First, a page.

Octopus Energy has been awarded just over £13 million to cover the debts of defunct supplier Iresa Energy as a tenth energy retailer went bust.
Industry regulator Ofgem confirmed the final payment amount just a day prior to news emerged that Our Power had ceased trading, the tenth such independent supplier to do so in recent times.
After Octopus was appointed as the Supplier of Last Resort (SoLR) for Iresa Energy customers in July last year, the energy firm sought £13.8 million under the Last Resort Supply Payment mechanism to cover the costs it incurred.
This comprised almost £11.5 million in customer credit balances, a further £1.5 million in capital costs to fund the SoLR request, almost £600,000 in transitional IT and operations and just shy of £75,000 in transitional communications.
Ofgem consulted on the matter and, having received six responses, including one consolidated response on behalf of three separate licensees, the regulator has decided to reduce the total amount to be paid to just under £13.2 million, reducing the amount Octopus is to be paid for both customer credit balances and capital costs.
That claim can now be processed, with Octopus set to reclaim that amount from the relevant distribution networks.
Meanwhile, the industry has witnessed yet another small supplier go out of business today as Edinburgh-based Our Power ceased trading.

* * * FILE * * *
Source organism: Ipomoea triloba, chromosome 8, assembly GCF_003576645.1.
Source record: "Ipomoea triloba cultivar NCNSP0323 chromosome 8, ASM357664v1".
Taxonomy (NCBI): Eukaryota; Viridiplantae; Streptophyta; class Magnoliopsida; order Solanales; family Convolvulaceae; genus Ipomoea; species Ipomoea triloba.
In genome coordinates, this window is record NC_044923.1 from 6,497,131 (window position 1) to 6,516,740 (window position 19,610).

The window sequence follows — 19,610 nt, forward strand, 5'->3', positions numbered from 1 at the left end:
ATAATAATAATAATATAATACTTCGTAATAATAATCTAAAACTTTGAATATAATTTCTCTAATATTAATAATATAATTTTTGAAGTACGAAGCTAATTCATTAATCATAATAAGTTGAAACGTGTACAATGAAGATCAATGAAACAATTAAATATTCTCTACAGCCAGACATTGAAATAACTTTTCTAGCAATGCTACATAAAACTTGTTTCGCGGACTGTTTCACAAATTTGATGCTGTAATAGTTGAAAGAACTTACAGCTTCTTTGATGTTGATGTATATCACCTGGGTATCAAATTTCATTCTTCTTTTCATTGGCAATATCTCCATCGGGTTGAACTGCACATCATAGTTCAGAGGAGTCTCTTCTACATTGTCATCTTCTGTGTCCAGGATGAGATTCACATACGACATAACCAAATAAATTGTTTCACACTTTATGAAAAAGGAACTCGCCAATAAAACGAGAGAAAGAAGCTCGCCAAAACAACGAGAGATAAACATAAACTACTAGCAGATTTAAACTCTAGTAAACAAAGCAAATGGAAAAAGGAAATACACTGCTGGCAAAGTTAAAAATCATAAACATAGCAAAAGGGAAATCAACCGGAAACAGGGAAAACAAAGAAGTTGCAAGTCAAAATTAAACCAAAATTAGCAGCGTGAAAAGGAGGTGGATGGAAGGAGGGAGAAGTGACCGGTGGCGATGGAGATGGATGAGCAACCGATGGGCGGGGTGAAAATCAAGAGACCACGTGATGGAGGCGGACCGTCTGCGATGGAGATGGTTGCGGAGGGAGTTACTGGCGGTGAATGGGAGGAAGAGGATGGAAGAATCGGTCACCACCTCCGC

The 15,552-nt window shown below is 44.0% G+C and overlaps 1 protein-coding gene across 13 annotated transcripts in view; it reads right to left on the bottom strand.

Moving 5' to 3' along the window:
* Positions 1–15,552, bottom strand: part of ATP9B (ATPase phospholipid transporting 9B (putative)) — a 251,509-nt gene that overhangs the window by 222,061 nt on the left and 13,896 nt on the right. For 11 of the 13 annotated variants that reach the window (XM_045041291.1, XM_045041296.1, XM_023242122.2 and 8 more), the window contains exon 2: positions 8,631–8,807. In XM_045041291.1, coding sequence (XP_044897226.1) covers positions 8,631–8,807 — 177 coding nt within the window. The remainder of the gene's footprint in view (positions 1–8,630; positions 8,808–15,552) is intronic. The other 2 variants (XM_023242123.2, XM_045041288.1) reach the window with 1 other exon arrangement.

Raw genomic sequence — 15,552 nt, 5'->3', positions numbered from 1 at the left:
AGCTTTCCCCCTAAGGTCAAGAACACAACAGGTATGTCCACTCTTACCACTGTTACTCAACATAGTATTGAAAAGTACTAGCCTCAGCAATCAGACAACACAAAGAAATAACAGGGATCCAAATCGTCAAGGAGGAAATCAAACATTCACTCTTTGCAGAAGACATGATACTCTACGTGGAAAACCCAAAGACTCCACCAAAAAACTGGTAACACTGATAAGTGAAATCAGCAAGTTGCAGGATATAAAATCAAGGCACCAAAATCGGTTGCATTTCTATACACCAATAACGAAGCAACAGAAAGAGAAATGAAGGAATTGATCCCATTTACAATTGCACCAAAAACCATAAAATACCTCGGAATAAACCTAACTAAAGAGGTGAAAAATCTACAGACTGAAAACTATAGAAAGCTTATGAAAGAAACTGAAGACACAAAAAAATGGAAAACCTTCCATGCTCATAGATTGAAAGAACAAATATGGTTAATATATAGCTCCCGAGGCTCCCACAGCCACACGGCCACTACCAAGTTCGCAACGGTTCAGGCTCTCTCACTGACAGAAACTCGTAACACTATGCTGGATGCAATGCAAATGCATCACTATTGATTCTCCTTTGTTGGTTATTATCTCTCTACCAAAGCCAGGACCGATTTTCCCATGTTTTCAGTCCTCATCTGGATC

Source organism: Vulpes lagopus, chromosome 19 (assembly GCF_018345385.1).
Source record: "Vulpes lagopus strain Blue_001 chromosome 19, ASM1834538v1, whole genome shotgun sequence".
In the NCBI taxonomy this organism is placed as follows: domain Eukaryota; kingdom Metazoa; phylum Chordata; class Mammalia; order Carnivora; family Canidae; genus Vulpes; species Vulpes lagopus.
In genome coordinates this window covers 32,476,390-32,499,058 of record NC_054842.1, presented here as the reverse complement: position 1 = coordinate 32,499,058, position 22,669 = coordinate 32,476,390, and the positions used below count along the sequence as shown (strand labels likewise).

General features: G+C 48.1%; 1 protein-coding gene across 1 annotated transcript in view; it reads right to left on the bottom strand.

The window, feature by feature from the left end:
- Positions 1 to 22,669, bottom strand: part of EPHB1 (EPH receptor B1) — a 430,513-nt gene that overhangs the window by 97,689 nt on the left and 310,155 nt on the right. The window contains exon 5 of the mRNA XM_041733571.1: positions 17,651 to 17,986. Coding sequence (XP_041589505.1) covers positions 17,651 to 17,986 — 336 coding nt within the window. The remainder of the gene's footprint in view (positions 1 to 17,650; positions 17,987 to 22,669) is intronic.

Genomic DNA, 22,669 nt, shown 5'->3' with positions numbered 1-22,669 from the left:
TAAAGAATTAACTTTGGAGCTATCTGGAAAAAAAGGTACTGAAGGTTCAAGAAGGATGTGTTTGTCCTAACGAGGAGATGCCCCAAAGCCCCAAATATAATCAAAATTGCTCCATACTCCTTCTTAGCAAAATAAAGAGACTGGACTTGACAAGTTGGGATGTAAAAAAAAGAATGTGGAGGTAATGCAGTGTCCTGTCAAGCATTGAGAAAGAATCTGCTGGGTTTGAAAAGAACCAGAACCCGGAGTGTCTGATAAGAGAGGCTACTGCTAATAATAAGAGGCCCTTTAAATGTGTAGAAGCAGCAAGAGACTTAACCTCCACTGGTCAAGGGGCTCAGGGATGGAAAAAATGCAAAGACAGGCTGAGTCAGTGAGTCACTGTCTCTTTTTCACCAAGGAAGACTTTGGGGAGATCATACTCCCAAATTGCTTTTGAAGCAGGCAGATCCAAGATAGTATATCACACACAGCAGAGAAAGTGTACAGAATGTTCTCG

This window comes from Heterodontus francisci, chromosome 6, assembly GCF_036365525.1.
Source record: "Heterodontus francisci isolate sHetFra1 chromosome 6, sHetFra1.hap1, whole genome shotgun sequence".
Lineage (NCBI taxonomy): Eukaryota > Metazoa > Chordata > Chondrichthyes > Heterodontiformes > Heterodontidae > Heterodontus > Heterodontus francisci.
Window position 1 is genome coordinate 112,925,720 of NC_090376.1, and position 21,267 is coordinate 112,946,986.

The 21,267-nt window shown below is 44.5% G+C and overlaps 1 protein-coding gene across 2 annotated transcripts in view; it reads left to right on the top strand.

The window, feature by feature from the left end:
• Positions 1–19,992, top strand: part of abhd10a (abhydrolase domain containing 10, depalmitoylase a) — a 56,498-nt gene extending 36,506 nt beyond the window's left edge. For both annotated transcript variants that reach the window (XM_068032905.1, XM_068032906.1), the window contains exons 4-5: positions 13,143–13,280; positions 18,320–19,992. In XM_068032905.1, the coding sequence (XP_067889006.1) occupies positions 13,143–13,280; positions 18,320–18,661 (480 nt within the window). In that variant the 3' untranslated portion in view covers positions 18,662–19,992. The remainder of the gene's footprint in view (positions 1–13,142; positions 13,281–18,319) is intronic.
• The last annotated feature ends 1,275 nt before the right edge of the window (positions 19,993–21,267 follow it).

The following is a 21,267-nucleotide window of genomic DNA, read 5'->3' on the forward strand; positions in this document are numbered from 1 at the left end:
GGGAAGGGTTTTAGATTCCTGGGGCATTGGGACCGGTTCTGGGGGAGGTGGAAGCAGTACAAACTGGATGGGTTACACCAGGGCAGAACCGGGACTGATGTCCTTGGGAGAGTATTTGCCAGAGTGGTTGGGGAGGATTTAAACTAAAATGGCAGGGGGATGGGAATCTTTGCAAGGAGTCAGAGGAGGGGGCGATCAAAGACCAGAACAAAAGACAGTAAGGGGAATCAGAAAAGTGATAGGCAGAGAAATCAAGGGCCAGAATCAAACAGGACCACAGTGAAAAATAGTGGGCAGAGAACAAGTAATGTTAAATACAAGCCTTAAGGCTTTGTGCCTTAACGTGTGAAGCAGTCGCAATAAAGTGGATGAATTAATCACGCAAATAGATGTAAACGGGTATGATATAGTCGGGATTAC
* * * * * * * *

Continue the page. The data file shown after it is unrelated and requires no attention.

A statement on the company’s website merely states that the company has made the decision to cease trading with “great regret”, outlining that customer accounts are to be transferred to a new, to-be-selected supplier.
Ofgem confirmed it had started the process of selecting a new supplier for Our Power’s 38,000 customers, with director for future retail markets Phillipa Pickford stating that the regulator’s safety net procedures were “working as they should to protect customers”.
Our Power becomes the tenth small supplier to cease trading in recent times as volatility in the UK’s power market increased.
Analysis conducted by Cornwall Insight earlier this week prompted the consultancy firm to conclude that customer acquisitions from those suppliers who have taken advantage of suppliers ceasing to trade had triggered the “next phase of evolution” for challengers to the Big Six, with Ovo Energy and Octopus among those to benefit most significantly.
Robert Buckley, head of retail and relationship development at Cornwall Insight, said: “There has been a lot of negative press surrounding the exits, focussing on fragile business models and rightly so. However, currently, there are no signs that these exits have caused any real degradation to competition in the retail market.
“The shake-up has presented an opportunity for several suppliers to grow, changing the face of the retail landscape in the process.”